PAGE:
If you simply prefer your outside outside, without all that art or music or history, than Dallas still has you covered in a big way. The Texas Discovery Gardens features 7.5 acres of botanical gardens in Fair Park, and is 100% organic, maintained with sustainable resources, and is free on Tuesdays. If you think that’s big, the Cedar Ridge Preserve sprawls across 640 acres of parkland. With seven miles of trails, plenty of picnic areas, and a variety of terrain, you’ll never be without something to do in this prodigious pocket of paradise.

Honorable Mentions: The J. Erik Jonsson Central Library has free wifi and free computer access open to the public. Oh yeah, and you can catch a glimpse of one of the original copies of the Declaration of Independence. Shakespeare Dallas holds ‘Shakespeare in the Park’ free performances through June and July.


When it comes to a food scene, the Big D still goes big. While most dining spots worthy of magazine coverage will put a fat dent in your wallet, there are still a few budget gems to be found around D-town. One of the most notable is the Dallas Farmer’s Market–one of the largest of its type in the nation–which offers up fresh, locally-grown produce. It’s very possible to make a meal out of all the free samples.

Dallas is famous for its barbeque, and some of its best joints offer up some of the most succulent deals. Take, for example, the $4.99 BBQ sandwiches (pulled pork, pulled chicken, turkey, sausage or ham) or $6.99 Po boys at Sonny Bryan’s Smokehouse. Or head to Lockhart’s BBQ for the $5.99 ¼ lb of smoked beef brisket with two sides, the $5.49 the pulled pork, or the $3.59 the smoked ham.

If burgers are your thing, try the turkey burger, hamburger, bean burger or all beef hot dogs at Twisted Root Burger Co. for $5.99. at Twisted Root Burger Co.–you customize them from there. Game meats like venison, elk, emu, lamb, ostrich, boar, kangaroo, and alligator are also available. Or go for $2 burgers, $2.15 cheeseburgers, and $2.48 for the house Special No. 5 at Keller’s Drive-in on Harry Hines Blvd.

You’re in the South, after all, so go for some comfort food: $5.50 for a 3pc combo (1 leg, 1 thigh, 1 wing) with fries and bread or 2 pieces of dark meat with fries for $4 at Big Mama’s Chicken and Waffles. Or get the Texas Dog (covered with mustard and jalapenos) at the Dog Stop for only $2.75.


Don’t go thirsty in the Bid D: $2.50 wells, $3 domestics, frozen drinks, and house wine, and $3.50 premium mixed drinks and import beers during the Grapevine Bar’s wide-ranging happy hour (all day Sunday-Tuesday, 3pm-7pm Wednesdays through Saturdays). The rooftop deck, with its view of Dallas’s skyline, is highly recommended.

Happy Hour at the Double Wide (Monday-Friday 5-9pm) means $2 wells and domestics. $3 U-Call-its on Sundays, $3 pints on Wednesdays, and a special happy hour with karaoke till 10pm on Thursday nights. They also feature live music on certain nights, often with a cheap cover charge (~$5).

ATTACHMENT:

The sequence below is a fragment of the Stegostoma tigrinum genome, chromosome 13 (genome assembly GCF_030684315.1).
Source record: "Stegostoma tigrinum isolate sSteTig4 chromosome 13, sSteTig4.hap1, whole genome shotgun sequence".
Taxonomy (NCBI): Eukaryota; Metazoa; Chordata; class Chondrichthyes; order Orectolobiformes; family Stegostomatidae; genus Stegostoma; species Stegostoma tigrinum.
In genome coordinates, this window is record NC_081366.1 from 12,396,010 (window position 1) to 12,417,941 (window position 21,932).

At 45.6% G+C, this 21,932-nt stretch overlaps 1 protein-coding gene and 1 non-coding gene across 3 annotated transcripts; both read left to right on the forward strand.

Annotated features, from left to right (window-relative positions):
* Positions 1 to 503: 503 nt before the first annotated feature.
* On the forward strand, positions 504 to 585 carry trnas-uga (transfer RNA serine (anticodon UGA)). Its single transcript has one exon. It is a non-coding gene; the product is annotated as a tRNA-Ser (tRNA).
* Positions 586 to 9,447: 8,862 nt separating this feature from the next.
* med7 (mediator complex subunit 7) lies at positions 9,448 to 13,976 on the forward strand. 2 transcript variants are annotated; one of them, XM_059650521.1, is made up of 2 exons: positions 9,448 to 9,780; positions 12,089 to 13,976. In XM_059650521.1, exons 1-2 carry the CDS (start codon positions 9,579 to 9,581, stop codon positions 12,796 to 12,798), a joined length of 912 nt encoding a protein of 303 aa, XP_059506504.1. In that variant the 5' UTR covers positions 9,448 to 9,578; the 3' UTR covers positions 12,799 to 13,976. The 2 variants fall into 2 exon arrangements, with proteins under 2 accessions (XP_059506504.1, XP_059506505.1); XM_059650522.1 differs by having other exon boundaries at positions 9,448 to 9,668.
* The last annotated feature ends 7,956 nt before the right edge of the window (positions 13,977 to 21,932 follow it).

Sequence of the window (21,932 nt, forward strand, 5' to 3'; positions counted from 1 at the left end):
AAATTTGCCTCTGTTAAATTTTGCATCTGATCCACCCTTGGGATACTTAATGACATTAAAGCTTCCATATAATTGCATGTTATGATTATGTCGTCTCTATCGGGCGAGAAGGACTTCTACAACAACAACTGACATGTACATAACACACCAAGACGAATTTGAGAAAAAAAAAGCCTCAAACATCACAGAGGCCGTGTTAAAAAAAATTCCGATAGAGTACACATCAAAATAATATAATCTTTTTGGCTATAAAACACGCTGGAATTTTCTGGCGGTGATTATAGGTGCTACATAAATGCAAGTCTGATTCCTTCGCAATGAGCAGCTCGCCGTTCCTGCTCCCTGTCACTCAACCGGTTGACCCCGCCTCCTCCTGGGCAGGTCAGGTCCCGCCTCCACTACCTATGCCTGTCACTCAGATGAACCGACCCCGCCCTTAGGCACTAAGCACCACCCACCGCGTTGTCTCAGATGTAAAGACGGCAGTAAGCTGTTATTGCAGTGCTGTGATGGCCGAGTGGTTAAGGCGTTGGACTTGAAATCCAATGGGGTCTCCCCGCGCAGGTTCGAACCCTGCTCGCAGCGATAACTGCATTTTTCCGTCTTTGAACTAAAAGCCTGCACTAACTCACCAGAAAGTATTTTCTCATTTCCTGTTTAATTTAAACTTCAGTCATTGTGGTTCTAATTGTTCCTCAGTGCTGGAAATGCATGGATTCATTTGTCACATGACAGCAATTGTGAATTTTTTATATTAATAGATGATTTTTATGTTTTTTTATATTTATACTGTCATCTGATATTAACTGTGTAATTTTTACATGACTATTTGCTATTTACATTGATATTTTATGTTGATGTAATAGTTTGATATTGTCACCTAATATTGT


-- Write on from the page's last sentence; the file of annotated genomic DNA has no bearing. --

Primo’s Tex Mex slings $3 domestic pints, house ritas, wells, and house wines Monday-Friday from 3-7pm. You can find more specials on their extensive drink special calendar here.

Frankie’s Bar also offers an extensive list of weekly drink specials, like $3 Martini Mondays, $2.50 PBR tall boy Tuesdays, ½ price craft beer and wine Wednesdays and more.


Take an old-fashioned trolley into Uptown Dallas for free on the M-Line, the McKinney Avenue Transit Authority’s touristy-yet-functional brainchild. Its 27 stops will drop you off or pick you up in close proximity to many of Dallas’s best attractions, including the Art District.

Dallas is a famously-sprawling city whose suburbs are so far-flung they merge with one of Texas’s other major cities, Fort Worth. Such sprawl makes DFW notoriously reliant upon the car-and-freeway system, but Dallas has a surprising light-rail system with four useful lines and counting. They’re well-connected to the bus system as well, which should only be used for short trips given the city’s notorious traffic. Single rides cost $1.75 for a local trip or $3.50 to travel anywhere in the system.  All-day passes cost $4  for local trips or $7 for system trips, while monthly passes cost $65 for local trips or $100 for system trips.


Look up the Dallas Observer or Dallas Arts District website for the biggest, baddest updates on what’s free or cheap in Dallas.

Did we miss anything? We beg you, let us know–for the sake of your common (wo)man–in the comments below!

About the Author

Brian Shreckengast is a writer at Self Storage Deals.

  • Cheap storage London

    I had been to Dallas 2 years ago and I have seen the some of the places mentioned in the article above.The article really put me to the nostalgia of the time that I had 2 years before.